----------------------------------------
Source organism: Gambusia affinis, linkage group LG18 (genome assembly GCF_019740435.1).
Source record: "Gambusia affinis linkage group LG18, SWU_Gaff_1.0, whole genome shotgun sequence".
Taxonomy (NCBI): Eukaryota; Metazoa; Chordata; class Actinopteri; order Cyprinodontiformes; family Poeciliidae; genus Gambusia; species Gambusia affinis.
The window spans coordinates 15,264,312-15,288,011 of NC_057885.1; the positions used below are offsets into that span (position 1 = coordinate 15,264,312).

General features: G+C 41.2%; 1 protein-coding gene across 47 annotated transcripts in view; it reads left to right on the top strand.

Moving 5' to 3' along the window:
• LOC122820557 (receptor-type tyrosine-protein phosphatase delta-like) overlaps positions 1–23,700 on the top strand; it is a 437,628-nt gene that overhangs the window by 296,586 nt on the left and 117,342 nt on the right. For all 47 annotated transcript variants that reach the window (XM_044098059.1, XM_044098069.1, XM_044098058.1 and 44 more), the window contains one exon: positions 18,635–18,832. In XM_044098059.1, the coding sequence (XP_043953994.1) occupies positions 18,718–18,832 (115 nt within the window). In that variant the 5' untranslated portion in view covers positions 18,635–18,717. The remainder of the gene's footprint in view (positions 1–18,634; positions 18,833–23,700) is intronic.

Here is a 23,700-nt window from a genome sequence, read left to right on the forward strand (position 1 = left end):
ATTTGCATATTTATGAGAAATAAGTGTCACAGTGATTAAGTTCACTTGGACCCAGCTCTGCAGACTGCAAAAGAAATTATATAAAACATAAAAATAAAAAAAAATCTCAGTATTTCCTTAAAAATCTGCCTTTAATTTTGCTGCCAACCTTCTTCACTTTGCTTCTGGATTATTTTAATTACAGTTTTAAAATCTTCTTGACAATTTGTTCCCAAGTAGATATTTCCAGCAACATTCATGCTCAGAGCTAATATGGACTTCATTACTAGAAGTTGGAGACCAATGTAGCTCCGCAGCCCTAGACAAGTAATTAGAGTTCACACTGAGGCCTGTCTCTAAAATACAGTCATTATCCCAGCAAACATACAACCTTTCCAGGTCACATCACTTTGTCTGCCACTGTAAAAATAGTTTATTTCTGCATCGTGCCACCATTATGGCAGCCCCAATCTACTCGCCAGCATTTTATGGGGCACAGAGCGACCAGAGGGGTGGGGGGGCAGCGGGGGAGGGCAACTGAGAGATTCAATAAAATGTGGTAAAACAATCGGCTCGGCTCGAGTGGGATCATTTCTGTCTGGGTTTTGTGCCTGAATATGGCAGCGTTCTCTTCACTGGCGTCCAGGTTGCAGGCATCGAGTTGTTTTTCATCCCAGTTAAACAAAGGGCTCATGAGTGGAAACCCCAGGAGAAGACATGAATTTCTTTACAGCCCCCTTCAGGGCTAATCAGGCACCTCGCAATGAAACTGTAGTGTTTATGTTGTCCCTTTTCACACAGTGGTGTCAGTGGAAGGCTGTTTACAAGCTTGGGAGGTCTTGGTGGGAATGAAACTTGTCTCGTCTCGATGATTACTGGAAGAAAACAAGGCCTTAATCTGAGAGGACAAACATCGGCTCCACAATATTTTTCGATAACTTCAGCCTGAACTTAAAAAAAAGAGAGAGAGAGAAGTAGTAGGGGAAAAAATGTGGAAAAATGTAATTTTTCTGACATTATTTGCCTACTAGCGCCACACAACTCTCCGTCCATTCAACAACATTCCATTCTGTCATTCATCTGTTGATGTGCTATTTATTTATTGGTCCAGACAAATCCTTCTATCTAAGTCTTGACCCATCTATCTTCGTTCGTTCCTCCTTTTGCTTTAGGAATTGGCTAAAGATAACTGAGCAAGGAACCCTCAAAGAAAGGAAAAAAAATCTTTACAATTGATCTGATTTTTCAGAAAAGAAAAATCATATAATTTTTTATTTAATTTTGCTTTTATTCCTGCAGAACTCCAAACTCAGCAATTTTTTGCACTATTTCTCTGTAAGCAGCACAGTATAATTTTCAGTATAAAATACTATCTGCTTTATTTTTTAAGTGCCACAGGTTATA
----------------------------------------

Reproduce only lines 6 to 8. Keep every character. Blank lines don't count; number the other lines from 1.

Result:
Moving 5' to 3' along the window:
• LOC122820557 (receptor-type tyrosine-protein phosphatase delta-like) overlaps positions 1–23,700 on the top strand; it is a 437,628-nt gene that overhangs the window by 296,586 nt on the left and 117,342 nt on the right. For all 47 annotated transcript variants that reach the window (XM_044098059.1, XM_044098069.1, XM_044098058.1 and 44 more), the window contains one exon: positions 18,635–18,832. In XM_044098059.1, the coding sequence (XP_043953994.1) occupies positions 18,718–18,832 (115 nt within the window). In that variant the 5' untranslated portion in view covers positions 18,635–18,717. The remainder of the gene's footprint in view (positions 1–18,634; positions 18,833–23,700) is intronic.

Here is a 23,700-nt window from a genome sequence, read left to right on the forward strand (position 1 = left end):